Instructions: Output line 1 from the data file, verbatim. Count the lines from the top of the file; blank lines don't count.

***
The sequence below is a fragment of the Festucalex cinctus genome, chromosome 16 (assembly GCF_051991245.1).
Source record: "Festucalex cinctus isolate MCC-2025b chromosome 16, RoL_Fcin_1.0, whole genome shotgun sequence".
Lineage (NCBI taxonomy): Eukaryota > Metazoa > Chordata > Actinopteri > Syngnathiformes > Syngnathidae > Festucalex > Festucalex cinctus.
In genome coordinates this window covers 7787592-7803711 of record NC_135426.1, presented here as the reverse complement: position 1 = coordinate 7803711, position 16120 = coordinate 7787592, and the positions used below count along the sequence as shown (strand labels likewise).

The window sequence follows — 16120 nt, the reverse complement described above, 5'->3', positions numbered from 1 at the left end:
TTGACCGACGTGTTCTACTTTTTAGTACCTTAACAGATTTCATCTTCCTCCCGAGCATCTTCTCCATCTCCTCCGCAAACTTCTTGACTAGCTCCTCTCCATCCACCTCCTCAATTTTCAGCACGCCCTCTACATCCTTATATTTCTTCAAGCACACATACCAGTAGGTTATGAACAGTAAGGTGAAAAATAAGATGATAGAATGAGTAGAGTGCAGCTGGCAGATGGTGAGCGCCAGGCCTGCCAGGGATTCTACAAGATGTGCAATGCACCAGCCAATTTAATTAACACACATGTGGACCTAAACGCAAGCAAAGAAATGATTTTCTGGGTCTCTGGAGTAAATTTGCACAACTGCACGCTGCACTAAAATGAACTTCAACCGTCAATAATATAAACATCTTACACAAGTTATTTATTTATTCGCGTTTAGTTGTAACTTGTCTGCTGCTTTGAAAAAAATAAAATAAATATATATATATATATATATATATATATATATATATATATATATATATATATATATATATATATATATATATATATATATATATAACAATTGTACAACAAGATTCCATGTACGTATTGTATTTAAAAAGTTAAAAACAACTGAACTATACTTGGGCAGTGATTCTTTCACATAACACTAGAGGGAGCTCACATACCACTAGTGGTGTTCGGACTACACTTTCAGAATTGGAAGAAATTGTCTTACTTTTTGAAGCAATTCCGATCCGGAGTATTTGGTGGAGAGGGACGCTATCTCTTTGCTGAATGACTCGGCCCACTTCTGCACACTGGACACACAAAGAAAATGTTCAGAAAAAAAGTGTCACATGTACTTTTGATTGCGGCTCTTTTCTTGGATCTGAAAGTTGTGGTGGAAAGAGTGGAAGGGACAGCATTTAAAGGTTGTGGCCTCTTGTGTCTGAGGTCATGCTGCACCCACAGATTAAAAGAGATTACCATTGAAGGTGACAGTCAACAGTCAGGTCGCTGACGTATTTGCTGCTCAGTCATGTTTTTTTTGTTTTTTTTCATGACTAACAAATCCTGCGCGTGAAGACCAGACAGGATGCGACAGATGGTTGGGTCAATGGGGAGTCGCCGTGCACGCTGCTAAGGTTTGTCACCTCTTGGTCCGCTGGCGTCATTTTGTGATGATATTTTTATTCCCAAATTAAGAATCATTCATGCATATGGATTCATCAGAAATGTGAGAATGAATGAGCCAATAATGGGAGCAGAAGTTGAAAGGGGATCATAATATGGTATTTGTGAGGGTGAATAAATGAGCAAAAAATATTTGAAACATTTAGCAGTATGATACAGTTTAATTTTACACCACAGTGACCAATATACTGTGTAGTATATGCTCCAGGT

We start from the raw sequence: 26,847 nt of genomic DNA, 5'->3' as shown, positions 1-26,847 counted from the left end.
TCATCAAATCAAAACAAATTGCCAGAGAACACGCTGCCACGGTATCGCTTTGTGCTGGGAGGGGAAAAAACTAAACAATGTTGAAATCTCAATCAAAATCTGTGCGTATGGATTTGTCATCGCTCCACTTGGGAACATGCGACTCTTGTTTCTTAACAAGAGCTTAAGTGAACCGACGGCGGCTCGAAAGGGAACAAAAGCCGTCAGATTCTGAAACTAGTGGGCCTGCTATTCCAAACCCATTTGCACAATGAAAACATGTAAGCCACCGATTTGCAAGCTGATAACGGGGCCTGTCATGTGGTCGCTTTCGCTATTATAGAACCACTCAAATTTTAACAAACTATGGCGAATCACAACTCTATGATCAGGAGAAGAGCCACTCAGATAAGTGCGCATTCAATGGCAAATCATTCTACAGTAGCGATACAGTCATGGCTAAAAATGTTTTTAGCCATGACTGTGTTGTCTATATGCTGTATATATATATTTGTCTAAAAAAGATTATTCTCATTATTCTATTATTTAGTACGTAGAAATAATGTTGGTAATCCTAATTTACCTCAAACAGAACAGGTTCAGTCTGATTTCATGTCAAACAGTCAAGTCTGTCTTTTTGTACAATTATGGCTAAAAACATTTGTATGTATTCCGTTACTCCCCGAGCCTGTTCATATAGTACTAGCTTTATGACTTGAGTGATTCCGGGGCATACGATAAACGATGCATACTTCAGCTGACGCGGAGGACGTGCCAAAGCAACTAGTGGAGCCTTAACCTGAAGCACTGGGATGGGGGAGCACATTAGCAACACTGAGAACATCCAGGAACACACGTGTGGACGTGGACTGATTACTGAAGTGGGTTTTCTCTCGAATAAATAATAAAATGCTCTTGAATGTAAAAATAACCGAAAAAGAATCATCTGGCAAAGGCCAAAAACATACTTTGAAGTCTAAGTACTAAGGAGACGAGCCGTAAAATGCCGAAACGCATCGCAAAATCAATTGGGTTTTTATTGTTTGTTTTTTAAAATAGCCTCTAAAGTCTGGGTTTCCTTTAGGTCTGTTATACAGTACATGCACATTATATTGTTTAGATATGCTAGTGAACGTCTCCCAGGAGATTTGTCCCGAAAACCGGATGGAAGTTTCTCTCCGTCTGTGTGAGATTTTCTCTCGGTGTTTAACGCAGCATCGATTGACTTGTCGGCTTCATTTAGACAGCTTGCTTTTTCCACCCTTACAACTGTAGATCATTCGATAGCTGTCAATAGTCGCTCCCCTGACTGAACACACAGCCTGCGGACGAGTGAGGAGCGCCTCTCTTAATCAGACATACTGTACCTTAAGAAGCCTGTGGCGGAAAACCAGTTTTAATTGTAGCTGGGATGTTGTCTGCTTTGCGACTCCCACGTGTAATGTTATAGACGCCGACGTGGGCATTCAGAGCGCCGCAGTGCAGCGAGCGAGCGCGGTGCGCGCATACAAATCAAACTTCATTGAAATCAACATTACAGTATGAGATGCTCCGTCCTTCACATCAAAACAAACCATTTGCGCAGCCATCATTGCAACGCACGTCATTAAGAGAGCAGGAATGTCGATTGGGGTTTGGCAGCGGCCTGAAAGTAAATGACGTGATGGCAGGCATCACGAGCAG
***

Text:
The sequence below is a fragment of the Festucalex cinctus genome, chromosome 16 (assembly GCF_051991245.1).